Assault Charges

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Las Vegas Lawyer for Assault Charges

Did you know that putting a person in fear of imminent bodily harm is a crime?  When most people think of the crime of assault, they also think of the crime of battery.  However, assault and battery are different crimes and carry different penalties. 

If you’re facing assault charges, you could be prosecuted for commission of either a misdemeanor or felony crime.  It all depends on the facts.  For this reason, having a skilled lawyer that understands the nuances of the law is extremely important and can make the difference between being charged with a serious crime versus a crime with substantially lower penalties.  

Under Nevada law, an “assault” is defined as unlawfully attempting to use physical force against another person or intentionally placing another person in reasonable apprehension of imminent bodily harm.  The difference between assault and battery is that an assault does not require a physical touching.  All that’s required is either an attempt to use force or making someone believe they are about to be physically harmed.  Assault is a much less serious crime than a battery. 

Some examples of conduct that would constitute an assault include the following:

●          Pointing an unloaded gun at another person without the person realizing the gun is unloaded;

●          Throwing a rock at another person who is sleeping with the intent to hit them but missing;

●          Sticking a finger in another person’s face causing them to back up;

●          Attempting to punch another person in the face and missing.

These are examples of conduct that can result in criminal charges for assault.  The key fact in each of these situations is that the perpetrator either intends to use physical force against another (but no physical contact and harm results) or the victim is aware of an immediate physical threat. 


There are a number of viable defenses to assault charges.  Among them are the following:

●          Lack of intent.  There is no crime if the incident was an accident.  For example, Jimmy and Jackson are friends and roommates.  Jimmy is horsing around and twirling his shotgun in his bedroom when Jackson walks in and faints out of fear hitting the ground and injuring his back.  Can Jimmy be prosecuted for assault?  The answer is no because Jimmy didn’t intend to harm Jackson or cause him any fear.  He was only playing around in his room not thinking anyone would walk in on him.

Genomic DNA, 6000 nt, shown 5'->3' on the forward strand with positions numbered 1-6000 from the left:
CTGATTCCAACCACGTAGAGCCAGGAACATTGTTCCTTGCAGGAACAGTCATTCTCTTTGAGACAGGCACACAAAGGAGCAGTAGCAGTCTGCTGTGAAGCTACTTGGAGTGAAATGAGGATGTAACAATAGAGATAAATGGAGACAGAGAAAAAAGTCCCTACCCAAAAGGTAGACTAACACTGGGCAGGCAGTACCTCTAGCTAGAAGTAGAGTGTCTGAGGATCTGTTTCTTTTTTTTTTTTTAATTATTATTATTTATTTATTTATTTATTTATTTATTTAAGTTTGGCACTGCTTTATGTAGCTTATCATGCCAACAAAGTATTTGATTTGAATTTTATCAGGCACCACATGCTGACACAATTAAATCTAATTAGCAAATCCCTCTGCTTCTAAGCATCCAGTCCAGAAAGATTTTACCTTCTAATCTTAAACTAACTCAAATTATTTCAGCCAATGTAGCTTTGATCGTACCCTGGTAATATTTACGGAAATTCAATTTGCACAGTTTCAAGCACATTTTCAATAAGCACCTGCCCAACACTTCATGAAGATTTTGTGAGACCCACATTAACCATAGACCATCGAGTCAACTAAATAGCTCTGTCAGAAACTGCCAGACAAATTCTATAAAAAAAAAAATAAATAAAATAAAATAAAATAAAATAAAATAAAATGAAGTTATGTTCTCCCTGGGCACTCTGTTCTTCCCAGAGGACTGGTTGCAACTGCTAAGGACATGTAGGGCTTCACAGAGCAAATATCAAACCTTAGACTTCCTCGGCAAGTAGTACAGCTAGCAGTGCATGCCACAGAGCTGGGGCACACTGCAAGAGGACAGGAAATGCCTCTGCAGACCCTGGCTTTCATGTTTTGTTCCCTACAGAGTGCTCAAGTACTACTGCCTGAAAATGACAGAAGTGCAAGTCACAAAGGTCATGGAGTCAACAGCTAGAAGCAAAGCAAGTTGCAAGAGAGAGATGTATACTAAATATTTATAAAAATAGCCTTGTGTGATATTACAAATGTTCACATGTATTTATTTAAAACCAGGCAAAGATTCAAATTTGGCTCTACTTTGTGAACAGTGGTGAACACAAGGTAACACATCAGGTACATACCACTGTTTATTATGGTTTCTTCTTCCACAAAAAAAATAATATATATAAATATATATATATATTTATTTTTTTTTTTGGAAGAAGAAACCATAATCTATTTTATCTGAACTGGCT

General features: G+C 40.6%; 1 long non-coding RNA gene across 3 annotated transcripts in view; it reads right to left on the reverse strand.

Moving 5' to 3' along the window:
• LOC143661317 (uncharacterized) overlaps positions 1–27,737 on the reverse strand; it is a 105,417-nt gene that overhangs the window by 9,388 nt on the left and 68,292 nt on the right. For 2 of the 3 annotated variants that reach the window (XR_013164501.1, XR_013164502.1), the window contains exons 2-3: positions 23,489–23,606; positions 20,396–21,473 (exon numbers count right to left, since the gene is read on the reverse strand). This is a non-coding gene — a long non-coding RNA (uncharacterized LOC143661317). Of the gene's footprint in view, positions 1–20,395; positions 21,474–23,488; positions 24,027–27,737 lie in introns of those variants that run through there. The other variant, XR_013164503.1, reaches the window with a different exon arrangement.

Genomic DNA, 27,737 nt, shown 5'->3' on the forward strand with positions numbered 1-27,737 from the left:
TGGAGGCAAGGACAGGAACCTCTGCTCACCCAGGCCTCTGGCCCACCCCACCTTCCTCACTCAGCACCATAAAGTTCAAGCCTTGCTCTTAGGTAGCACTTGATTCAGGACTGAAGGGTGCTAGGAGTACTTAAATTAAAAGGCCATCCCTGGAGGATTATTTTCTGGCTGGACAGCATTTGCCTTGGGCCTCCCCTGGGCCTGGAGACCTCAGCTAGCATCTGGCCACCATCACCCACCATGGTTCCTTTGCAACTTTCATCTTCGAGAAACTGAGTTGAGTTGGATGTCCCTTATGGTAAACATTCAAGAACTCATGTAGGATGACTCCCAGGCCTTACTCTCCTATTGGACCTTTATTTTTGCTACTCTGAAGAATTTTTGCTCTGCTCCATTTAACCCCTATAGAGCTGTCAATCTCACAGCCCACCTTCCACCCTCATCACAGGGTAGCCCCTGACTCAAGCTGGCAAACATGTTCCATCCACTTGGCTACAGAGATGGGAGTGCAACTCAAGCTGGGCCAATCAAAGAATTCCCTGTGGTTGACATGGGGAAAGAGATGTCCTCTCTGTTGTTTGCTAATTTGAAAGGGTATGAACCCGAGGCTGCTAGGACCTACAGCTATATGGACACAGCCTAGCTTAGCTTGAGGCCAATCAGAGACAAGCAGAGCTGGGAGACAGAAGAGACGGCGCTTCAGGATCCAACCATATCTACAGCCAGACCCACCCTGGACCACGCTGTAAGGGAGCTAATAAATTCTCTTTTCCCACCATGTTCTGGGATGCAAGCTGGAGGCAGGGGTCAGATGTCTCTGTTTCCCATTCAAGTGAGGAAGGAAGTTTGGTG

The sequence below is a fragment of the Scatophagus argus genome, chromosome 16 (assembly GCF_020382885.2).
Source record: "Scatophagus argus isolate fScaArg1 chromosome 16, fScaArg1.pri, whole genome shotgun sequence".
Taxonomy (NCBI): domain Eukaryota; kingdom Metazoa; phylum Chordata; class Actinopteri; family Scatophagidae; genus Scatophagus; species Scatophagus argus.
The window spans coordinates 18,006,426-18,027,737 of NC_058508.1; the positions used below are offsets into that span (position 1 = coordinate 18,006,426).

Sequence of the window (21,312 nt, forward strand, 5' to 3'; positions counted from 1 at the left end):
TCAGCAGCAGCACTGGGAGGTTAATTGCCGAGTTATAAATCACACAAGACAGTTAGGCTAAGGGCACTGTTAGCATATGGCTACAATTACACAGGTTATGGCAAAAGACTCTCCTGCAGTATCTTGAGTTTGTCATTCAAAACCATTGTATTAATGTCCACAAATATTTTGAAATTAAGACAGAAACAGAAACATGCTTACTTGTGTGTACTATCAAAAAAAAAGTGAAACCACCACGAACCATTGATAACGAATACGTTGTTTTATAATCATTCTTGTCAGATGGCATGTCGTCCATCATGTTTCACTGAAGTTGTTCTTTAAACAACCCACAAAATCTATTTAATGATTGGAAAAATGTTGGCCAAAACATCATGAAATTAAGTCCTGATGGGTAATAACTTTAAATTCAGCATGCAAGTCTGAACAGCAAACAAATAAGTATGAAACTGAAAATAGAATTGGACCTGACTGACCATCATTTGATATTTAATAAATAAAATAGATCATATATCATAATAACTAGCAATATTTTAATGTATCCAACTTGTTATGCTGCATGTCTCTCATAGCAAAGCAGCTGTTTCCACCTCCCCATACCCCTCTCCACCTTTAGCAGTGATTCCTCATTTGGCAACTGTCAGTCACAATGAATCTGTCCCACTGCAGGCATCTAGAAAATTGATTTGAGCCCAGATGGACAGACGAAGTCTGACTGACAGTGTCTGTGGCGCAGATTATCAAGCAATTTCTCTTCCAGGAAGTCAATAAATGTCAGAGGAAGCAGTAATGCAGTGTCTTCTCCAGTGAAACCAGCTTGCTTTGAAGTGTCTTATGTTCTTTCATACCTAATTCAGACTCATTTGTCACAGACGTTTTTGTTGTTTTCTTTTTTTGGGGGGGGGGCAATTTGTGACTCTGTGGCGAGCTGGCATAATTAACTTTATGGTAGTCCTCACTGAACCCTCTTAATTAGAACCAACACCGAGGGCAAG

●          Self-defense.  A person can’t be prosecuted for assaulting another if they were acting in self-defense.  For example, Betty is in a small hardware store when Angry walks in with a knife in his hand waiving it around and yelling that he’s pissed off at the world causing everyone in the store, including Betty, to fear for their safety.  Betty grabs an axe and tells Angry to get lost.  Frightened by the size of the axe compared to his knife, Angry walks backward into a shelf, loses his balance and falls down injuring himself.  Can Betty be prosecuted for assault?  No.  She was reasonably in fear for her safety given Angry’s behavior and was simply defending herself.  Under Nevada law, she would have a valid defense.

●          Lack of reasonable fear on the part of the victim is also a defense to assault charges.  Mike is dating Lisa.  Lisa’s ex-boyfriend Grumpy makes a “Facetime” call to her.  Instead, Mike answers and begins yelling at Grumpy.  Grumpy brandishes his revolver and tells Mike he’s going to blow his brains out and points the gun toward the video that Mike is watching.  Mike faints and falls to the ground.  Can Grumpy be prosecuted for assaulting Mike?  The answer is no.  There is no reasonable apprehension of imminent bodily harm since Grumpy could not possibly harm Mike through the video.  Thus, there can be no charge of assault.    


If a person does not use a deadly weapon and commits an assault, then generally the penalty is up to 6-months in jail and/or a $1,000 fine.  If the victim of the assault is a police officer or some other special class of person (e.g. health care worker, taxi driver, school employees, government officials) , then the penalty can be up to 364 days in jail and up to a $2,000 fine. 

If a person does not use a deadly weapon and commits and assault but they do so while in custody, prison or on parole, then they could be charged with a category D felony and face up to 1 to 4 years in prison and up to a $5,000 fine. 

If a person commits an assault with a deadly weapon, then he or she could be charged with a category B felony and face up to 1 to 6 years in prison and a $5,000 fine.



An assault charge can have consequences for your career and social standing.  Having an “assault” charge on your record can subject you to greater scrutiny when it comes to many different areas of life.

You don’t want to be charged with assault.  However, if you do, you can’t afford to gamble with your lawyer.  You need The Vegas Lawyers on your side.  Our amazing team of talented professionals can help you with your assault charge by having it reduced or dismissed depending upon the circumstances.

Call today at (702) 707-7000 for a confidential consultation.  The Vegas Lawyers can help you get justice.

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